Infant Morbidity and School Performance in Late Childhood in Cebu, Philippines
Tita Lorna L. Perez, University of San Carlos
Marilyn V. Cinco, University of San Carlos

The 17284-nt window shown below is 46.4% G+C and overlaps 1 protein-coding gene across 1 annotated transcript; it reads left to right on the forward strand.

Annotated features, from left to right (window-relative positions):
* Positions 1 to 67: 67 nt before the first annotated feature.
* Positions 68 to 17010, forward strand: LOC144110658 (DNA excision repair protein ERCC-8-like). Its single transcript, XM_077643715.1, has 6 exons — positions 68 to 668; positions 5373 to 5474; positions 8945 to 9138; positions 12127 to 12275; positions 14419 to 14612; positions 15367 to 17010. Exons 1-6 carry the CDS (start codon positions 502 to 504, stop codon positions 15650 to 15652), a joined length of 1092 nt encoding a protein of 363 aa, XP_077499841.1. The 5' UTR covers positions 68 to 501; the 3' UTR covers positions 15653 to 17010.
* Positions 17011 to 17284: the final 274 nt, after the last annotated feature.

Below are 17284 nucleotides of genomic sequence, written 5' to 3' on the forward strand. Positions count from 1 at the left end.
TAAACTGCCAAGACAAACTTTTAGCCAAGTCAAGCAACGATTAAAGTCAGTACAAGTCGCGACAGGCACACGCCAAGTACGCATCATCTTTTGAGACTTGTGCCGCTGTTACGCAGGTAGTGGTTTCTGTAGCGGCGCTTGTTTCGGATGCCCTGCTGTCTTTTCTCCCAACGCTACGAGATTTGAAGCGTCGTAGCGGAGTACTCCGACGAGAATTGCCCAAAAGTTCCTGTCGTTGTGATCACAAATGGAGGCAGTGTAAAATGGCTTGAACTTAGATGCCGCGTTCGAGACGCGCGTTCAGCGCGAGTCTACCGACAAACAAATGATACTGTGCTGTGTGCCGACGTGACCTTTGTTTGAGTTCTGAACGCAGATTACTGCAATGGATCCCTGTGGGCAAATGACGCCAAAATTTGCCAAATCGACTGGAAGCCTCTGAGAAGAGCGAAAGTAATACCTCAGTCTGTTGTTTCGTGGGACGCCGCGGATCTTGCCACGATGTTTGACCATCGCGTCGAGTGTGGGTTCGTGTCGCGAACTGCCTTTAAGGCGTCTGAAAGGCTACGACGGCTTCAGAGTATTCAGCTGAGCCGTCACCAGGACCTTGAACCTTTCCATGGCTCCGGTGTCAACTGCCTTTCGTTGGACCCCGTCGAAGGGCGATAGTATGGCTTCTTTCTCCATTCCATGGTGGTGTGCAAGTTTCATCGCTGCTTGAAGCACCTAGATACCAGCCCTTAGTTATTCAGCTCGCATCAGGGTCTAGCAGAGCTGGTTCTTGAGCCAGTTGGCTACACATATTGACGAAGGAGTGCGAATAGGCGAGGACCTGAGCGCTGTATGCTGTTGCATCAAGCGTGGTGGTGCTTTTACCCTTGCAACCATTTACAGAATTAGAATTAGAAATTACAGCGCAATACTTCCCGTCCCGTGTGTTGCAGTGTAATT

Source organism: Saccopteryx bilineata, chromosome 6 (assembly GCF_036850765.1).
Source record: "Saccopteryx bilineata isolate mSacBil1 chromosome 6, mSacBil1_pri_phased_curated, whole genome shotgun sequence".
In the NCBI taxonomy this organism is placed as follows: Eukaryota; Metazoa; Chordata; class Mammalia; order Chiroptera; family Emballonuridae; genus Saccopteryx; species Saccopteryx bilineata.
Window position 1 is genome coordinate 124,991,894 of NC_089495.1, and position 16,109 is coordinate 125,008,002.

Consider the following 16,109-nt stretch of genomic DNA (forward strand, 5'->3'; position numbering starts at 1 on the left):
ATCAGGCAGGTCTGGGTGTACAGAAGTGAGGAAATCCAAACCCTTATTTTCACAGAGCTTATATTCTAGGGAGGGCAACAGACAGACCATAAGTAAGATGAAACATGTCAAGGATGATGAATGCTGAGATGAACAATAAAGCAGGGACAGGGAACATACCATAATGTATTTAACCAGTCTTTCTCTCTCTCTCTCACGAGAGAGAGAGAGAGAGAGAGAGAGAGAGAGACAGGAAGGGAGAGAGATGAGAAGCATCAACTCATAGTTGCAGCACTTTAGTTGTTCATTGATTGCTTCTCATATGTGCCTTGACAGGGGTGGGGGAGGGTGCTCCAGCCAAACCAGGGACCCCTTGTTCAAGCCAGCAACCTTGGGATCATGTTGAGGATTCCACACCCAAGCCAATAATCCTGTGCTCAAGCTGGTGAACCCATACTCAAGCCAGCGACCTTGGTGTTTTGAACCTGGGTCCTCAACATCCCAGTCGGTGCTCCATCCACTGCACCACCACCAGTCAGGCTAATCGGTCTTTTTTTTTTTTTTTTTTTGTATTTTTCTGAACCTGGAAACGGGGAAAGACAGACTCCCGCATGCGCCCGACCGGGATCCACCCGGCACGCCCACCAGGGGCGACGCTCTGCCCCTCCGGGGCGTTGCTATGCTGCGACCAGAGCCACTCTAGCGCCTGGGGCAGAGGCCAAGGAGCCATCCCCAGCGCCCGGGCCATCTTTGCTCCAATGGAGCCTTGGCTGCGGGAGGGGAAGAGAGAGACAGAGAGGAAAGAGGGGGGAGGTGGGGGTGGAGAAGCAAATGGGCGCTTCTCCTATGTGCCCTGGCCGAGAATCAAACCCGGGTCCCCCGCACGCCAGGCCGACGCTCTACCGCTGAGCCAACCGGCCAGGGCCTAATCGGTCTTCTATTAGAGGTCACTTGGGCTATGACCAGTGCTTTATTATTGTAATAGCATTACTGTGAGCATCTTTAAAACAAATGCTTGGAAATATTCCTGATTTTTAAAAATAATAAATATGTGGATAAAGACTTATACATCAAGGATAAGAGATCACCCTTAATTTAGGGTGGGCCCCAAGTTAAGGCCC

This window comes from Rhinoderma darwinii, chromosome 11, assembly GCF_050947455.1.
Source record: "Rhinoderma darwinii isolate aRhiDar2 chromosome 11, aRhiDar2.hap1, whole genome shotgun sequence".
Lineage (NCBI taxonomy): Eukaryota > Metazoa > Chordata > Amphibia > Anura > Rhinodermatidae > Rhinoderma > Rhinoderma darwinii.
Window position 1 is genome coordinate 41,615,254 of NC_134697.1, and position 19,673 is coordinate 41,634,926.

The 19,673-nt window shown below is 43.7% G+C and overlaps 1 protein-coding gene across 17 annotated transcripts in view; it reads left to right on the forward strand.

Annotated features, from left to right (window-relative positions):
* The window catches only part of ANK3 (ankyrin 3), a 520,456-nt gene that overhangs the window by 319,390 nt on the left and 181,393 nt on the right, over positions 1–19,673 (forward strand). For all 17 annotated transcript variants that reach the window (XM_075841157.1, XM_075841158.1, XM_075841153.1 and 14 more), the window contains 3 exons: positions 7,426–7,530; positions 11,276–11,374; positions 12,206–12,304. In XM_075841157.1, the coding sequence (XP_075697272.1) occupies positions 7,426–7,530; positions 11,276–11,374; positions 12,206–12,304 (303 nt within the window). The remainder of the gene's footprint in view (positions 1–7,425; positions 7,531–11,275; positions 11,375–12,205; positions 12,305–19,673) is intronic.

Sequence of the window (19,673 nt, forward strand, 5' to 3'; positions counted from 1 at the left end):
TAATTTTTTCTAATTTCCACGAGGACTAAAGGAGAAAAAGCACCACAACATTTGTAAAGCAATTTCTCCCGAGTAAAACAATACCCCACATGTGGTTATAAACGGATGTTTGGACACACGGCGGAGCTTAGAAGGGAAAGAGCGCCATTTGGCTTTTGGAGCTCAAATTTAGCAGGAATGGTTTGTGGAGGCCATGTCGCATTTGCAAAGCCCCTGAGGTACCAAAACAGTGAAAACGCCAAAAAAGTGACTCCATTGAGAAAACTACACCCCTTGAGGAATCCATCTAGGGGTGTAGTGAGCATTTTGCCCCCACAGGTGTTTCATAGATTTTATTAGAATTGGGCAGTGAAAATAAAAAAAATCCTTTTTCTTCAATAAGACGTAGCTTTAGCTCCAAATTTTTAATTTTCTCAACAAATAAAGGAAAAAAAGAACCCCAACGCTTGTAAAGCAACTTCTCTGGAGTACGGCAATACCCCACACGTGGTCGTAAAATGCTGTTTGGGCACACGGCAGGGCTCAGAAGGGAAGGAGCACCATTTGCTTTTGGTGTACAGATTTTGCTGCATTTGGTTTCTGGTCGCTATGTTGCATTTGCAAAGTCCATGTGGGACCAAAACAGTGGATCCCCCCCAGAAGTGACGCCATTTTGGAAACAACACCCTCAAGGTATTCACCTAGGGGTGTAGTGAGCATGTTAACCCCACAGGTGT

Diarrhea and respiratory infections continue to be the leading causes of childhood mortality and morbidity in the Philippines. These illnesses may also have long-term effects on surviving children's later health and development among those who survive, but few studies have examined the effects of early child morbidity on school performance. Using the Cebu Longitudinal Health and Nutrition Study in the Philippines, we examine the associations and independent effects of diarrhea and respiratory diseases in the first 2 years of life on school absenteeism and English and Mathematics achievement tests scores at 10-12 years old. We also explore the combined effects of diarrhea and respiratory illnesses on the same education-related indicators. Analysis reveals that diarrhea and respiratory infections during infancy are associated with more school absenteeism and lower achievement test scores at ages 10-12. The long-term consequences of infant morbidity emphasize the importance of early interventions to improve child health.